Towards the end of the Permian, amphibians, synapsids, and diapsids continued to diversify, including two seemingly-unimportant groups—cynodonts, a diverse group of synapsids that could be readily described as ‘small-dog lizards’11; and the archosauriformes, diapsids that superficially represent ‘crocodile-lizards’12. At this time, nothing seemed capable of ending the dominance of amphibians and synapsids over the land.

Until the Great Dying.

Procynosuchus BW.jpg
P. delaharpeae, an early cynodont, by Nobu Tamura

Archosaurus ross1DB.jpg
Archosaurus, a late-Permian archosauriform, by Dmitry Bogdanov (CC BY-SA 3.0, Link)

Feature Picture: Thrinaxodon, an early-Triassic cynodont, by Nobu Tamura

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A Tale of Two Skulls: Part 1

Billionaires 2017

Forbes recently released their list of billionaires for this year, and the amount of wealth on the list is staggering: $7.67 trillion USD, roughly 10% of global GDP1 and 18% higher than last year.  This data didn’t really tell me much, though, and in order to understand it I investigated three questions:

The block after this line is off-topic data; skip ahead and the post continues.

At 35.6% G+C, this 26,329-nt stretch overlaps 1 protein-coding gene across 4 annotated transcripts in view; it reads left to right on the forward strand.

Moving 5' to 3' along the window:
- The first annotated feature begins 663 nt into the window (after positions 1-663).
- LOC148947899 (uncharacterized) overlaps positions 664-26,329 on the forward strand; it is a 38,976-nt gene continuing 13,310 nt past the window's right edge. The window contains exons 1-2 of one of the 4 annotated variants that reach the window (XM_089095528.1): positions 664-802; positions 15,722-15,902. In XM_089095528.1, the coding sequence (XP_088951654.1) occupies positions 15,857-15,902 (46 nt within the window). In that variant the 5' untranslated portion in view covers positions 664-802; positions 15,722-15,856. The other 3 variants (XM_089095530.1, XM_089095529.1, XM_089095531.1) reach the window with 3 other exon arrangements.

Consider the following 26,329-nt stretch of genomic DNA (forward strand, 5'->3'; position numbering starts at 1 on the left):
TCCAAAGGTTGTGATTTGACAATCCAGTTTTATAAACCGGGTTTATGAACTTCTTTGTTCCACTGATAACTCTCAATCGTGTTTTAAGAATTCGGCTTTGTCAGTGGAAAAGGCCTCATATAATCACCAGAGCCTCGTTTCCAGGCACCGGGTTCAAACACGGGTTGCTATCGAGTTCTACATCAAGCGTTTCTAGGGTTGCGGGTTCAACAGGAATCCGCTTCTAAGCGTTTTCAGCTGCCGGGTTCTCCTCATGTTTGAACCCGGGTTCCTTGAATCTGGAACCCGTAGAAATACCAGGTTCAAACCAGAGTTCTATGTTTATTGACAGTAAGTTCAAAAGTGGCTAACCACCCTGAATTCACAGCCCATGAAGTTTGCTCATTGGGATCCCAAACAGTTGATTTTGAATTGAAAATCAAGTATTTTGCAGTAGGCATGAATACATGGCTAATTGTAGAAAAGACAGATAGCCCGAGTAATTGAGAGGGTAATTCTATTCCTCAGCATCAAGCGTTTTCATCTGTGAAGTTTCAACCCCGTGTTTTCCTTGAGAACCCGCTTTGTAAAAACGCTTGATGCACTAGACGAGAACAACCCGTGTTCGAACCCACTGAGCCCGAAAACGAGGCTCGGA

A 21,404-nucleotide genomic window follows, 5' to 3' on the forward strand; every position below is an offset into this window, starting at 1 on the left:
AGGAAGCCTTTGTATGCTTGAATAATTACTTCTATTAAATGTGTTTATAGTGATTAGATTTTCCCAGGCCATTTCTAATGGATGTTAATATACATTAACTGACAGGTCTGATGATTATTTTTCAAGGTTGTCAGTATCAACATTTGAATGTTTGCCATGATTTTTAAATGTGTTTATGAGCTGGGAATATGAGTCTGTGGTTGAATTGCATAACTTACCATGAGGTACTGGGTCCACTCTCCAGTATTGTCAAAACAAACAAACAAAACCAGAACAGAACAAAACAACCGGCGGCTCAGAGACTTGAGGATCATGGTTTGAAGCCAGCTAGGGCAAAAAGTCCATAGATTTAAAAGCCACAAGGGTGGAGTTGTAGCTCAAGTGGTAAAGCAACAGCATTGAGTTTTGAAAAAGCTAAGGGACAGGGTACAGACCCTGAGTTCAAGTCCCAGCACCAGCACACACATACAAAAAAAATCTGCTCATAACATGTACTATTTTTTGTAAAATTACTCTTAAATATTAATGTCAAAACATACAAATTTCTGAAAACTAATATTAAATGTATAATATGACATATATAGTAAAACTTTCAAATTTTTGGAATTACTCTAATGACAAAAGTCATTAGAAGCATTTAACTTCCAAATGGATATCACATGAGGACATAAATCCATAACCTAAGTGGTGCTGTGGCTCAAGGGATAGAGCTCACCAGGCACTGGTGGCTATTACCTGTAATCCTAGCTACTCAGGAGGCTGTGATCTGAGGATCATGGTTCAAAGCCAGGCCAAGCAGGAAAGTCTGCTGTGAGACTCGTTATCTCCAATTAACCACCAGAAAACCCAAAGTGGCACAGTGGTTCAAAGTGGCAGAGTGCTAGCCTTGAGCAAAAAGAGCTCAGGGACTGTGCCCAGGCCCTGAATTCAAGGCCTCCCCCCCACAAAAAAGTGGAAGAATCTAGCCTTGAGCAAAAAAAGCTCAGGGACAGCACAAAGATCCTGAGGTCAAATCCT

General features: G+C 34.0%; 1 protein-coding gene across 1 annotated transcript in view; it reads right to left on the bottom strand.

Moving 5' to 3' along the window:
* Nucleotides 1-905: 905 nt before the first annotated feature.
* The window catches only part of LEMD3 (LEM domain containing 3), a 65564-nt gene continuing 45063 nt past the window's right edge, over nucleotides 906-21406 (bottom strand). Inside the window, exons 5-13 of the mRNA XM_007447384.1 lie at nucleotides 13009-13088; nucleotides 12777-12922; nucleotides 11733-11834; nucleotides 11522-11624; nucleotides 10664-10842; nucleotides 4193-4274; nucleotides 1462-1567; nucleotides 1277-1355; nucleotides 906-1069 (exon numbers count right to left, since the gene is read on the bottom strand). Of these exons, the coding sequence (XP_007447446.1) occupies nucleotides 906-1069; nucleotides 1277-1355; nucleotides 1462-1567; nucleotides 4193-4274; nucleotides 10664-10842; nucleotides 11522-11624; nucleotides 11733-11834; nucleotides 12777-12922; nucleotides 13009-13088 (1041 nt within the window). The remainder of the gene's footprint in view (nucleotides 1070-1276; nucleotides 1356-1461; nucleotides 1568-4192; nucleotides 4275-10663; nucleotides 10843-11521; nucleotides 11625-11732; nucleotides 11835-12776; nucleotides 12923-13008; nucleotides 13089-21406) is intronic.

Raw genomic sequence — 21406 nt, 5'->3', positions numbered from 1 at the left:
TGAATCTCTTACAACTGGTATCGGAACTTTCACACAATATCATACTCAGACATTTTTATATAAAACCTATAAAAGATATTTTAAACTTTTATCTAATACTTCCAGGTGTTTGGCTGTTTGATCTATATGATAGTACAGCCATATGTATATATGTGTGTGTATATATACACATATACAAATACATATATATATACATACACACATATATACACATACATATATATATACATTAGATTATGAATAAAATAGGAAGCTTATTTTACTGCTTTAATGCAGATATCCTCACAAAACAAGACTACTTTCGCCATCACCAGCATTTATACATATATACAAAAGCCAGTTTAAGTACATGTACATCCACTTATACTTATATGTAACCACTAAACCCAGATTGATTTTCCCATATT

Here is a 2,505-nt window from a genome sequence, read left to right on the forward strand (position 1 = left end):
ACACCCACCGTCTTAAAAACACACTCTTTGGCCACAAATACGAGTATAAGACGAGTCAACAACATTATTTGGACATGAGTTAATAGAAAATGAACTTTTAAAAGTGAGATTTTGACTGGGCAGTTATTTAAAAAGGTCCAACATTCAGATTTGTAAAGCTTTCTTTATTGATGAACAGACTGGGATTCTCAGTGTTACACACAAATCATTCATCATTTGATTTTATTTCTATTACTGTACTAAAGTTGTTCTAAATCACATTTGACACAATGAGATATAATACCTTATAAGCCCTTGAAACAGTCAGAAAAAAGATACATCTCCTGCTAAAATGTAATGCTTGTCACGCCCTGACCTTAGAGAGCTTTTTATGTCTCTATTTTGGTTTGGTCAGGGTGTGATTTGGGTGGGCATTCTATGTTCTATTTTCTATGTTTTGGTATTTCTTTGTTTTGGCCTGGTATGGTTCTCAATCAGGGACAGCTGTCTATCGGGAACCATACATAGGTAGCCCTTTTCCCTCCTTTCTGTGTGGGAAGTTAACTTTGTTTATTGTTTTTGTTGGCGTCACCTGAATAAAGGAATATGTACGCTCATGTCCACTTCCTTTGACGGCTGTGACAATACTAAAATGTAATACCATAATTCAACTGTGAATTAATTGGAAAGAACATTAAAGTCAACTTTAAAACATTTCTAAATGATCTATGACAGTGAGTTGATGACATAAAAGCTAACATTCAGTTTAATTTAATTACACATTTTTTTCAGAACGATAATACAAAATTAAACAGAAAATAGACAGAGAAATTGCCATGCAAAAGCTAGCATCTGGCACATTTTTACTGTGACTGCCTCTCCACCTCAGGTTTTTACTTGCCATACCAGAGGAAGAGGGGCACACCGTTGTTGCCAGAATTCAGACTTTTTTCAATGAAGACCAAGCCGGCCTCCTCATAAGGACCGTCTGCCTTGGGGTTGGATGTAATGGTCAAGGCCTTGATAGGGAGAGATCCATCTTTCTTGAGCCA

1. are the individual billionaires richer, or are there just more billionaires;
  2. has their wealth increased in real terms, or can this be explained away by inflation;
  3. did they become richer because the world became richer, or because of wealth concentrating?

The first question is the easiest to answer, with the numbers on the list: the wealth of the world’s billionaires increased from $6.5 trillion USD in 2016 to $7.67 trillion USD in 2017 — an increase of 18%— while the number of billionaires grew from 1 810 to 2 043 — a total of 13% — meaning a total per-billionaire growth of 4.5%2.